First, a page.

The point is simple enough. There is a finite amount of time that people are prepared to allocate to watching a screen. That amount of time may be far higher than anyone could have envisaged a generation ago, but it is no longer rising. So the people who are lured by Channel Five will be lured away from everything else.
But, of course, Channel Five is the last of a breed: a new channel designed to win mass audiences. We are on the brink of the digital revolution, the technology which, with satellite and cable, will make not five, not 50, but thousands of channels available. Indeed the whole idea of a channel may disappear, if we move to a world in which people watch what they want, when they want, rather than having to watch something chosen by someone else, at the particular time it happens to be broadcast.
To this cornucopia of television is added the mass of audio-visual material coming on to computer screens through the Internet. Expect the quality and availability of that to be transformed over the next five years, as modem speeds rise, the technical capability of the system improves, and the volume of information and entertainment soars.
Time spent at a computer screen is obviously time spent not watching television. A couple of recent studies have looked at the viewing habits of people connected to the Internet. Unsurprisingly, Internet homes watch less television; and not just adults. Internet children also spend less time watching it. So conventional television channels face a double squeeze: there will be much more material and rather less time to watch it. Something has to give. What will that be?
There are two analogies that help us glimpse the future of television. One is cinema; the other is magazines.
Anyone who can think back to the Thirties, Forties or even early Fifties will recall the dominance of cinema. Many of the palaces of the movie industry, built mostly in the Thirties, still remain in our high streets, but are either converted to bingo halls or are multiplexed. Between 1950 and the early Eighties there was a steady, inexorable decline in cinema attendance. True, there has now been a recovery; and true, the total revenue from films, including video releases, television sales, receipts from merchandise and so on has buttressed the fall in income from bums on seats. But from the perspective of 1950 there has been a generation of decline.
Alongside that decline has been a shift in power, away from the studios and towards the stars: they have become brands in themselves, and extract a higher proportion of the reward. Apply these factors to the television industry and you can argue that it is facing a similar future: a long, inexorable squeeze on its revenues.
Already advertisers are aware that it is virtually impossible to use television to reach busy people, the very people who tend to be high earners and so particularly attractive to advertisers. The pressures on time to watch any particular programme are likely to grow, so advertisement revenue will tend to be squeezed still further. And not just squeezed; it will also be spread more thinly, as programmes proliferate, and revenues tend to come from subscriptions.
Meanwhile more and more value will be extracted by the stars. The stars in television may be a cup final, a "must see", time-critical event, rather than individuals. But the point is the same: the value will be in the programme, not in the channel. We don't care whether Blind Date is distributed by the Beeb or ITV. And when there are a thousand channels, we will care even less.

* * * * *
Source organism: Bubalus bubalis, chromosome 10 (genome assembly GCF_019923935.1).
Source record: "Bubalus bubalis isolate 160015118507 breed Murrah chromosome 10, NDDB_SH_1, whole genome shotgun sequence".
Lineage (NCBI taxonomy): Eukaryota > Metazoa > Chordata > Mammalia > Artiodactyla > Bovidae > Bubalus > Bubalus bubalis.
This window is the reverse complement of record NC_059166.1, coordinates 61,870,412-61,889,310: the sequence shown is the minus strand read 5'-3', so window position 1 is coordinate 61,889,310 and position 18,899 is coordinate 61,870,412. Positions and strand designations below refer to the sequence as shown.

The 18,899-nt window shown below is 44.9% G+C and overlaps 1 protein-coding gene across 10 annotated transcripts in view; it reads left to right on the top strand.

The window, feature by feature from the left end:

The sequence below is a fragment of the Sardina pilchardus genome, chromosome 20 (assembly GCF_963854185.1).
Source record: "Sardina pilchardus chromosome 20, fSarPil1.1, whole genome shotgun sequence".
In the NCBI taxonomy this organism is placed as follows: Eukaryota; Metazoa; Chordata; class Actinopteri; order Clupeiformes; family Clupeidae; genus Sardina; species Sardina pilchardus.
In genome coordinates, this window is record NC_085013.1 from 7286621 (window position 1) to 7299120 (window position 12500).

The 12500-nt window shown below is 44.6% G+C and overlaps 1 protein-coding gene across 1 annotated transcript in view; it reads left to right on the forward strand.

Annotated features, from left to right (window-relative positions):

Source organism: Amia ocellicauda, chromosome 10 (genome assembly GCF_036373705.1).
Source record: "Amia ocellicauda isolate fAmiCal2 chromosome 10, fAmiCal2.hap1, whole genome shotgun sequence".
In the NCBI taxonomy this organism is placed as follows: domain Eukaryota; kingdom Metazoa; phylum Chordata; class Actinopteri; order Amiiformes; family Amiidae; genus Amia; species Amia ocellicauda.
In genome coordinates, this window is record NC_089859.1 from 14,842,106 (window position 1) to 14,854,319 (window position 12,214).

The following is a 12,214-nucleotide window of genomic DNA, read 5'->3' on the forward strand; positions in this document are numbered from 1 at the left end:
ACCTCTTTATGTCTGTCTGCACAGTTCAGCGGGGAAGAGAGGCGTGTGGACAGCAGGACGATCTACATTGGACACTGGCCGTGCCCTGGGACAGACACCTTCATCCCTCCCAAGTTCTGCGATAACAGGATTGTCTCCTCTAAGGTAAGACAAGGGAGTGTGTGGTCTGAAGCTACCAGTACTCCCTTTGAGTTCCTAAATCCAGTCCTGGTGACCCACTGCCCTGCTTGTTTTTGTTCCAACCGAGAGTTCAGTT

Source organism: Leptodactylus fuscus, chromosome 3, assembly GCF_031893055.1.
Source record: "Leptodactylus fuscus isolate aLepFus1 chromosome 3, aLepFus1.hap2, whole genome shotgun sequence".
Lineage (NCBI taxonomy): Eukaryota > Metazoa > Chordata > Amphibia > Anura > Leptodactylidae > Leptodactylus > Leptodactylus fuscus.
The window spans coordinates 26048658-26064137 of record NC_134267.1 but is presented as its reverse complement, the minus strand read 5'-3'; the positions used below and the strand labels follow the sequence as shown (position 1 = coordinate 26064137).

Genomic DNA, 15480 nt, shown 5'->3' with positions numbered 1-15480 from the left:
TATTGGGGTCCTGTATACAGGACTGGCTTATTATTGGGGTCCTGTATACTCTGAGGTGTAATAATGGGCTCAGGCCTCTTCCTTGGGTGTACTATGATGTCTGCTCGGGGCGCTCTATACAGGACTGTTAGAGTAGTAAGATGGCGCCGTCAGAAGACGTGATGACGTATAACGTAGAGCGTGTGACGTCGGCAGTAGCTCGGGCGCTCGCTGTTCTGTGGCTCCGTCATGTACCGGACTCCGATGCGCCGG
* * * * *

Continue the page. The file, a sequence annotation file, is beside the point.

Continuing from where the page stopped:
Now look at the magazine model. Go into a newsagent's and look at the immense degree of specialisation in the magazine area: you want to know about the best dives in the Maldives, so you find several mags on scuba diving; or you want to buy a second-hand Bristol, so you fish out the ones on classic cars. Now and again, the magazine publishers spot a new market: the "new bloke" world of FHM and Loaded is the great fashionable discovery of the last couple of years.
The infinite variety comes not just from the fact that the mags are intensely specialised: they also come from all over the world. That is coming in television. I was told yesterday that we are five years away from being able to get a high quality television signal over a wireless phone link. So in theory you could go into a hotel in Chicago, plug your mobile phone into the side of the set and watch any programme from anywhere in the world. You could watch the US scuba-diving channel back in the UK, just as you can pick up a US-based magazine on the subject.
Sure, we still buy a national newspaper, just as we will still watch mass-market television. Sure, many of these magazine titles are owned by a handful of giant publishing empires. But entry to magazine publishing is much less closed than television is. As the latter opens up, the variety of the magazine rack will hit the screen.
There is a further change coming. With that variety and, maybe a little later, the ability to time-shift (ie to watch a programme at the time of our choice, without a video-recorder), we will become our own programmers. Just as we allocate our own reading time, we can allocate our own viewing time. We will fast-forward the boring bits, dump the studio discussions, flip over the irritating adverts. Think of the shift of power from programmer to viewer that would result.
So as we welcome Channel Five let's remember that it is a dinosaur. It will be the last example of a mass-market channel to be started in the UK; the last new channel where the content is decided by a handful of highly paid people sitting in a plush office; the last which we will watch simply because it is there.Reuse content